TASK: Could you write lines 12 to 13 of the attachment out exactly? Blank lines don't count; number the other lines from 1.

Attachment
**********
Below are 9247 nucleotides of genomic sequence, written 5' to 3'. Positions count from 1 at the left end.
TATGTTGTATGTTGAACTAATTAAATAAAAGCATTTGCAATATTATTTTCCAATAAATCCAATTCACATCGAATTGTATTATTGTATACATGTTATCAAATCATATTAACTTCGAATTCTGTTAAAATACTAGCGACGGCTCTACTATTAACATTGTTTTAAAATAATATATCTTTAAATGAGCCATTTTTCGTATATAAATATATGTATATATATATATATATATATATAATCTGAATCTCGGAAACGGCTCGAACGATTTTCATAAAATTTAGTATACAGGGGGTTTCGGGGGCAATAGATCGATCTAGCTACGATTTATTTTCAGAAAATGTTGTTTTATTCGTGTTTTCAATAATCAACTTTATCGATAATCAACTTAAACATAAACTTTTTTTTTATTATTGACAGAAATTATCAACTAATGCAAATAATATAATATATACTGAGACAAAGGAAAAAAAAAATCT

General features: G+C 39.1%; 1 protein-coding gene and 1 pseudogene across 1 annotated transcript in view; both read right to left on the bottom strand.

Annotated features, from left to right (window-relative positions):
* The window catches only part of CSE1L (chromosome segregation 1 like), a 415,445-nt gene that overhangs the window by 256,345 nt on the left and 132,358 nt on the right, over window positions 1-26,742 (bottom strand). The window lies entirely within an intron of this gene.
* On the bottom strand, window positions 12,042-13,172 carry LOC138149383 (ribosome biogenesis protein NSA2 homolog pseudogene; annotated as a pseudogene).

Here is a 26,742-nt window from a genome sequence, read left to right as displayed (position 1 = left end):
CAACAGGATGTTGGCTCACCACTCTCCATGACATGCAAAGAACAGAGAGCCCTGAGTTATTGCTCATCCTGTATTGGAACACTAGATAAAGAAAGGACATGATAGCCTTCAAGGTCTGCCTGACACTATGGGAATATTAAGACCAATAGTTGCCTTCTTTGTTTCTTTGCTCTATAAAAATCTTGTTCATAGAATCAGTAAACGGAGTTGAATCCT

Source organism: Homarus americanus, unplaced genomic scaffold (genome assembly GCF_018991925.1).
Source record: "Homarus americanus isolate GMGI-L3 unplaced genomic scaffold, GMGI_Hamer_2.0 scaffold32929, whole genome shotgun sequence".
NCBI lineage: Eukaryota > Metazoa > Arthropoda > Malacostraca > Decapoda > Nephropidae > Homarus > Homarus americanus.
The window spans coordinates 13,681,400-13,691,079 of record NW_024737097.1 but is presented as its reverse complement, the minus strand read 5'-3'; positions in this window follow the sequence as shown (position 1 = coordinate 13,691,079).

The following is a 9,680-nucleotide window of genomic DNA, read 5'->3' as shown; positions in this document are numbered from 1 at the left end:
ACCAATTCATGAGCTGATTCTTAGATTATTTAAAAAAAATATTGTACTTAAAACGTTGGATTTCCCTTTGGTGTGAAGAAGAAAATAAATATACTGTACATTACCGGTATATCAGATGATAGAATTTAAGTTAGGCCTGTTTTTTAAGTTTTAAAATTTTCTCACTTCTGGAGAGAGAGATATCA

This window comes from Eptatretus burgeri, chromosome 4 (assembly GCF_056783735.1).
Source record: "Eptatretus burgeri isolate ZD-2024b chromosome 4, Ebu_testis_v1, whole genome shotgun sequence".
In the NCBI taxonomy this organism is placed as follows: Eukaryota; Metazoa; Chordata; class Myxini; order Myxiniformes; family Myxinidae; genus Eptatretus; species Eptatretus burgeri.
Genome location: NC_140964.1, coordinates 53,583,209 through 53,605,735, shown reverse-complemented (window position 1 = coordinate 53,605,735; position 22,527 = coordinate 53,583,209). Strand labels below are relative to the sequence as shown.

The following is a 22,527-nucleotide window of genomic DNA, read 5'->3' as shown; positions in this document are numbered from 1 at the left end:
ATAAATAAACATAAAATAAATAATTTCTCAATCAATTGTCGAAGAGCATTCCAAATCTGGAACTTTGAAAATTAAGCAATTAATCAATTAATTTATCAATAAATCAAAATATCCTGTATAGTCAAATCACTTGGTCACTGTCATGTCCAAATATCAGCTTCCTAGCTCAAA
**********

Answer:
The window spans coordinates 13,681,400-13,691,079 of record NW_024737097.1 but is presented as its reverse complement, the minus strand read 5'-3'; positions in this window follow the sequence as shown (position 1 = coordinate 13,691,079).

The following is a 9,680-nucleotide window of genomic DNA, read 5'->3' as shown; positions in this document are numbered from 1 at the left end: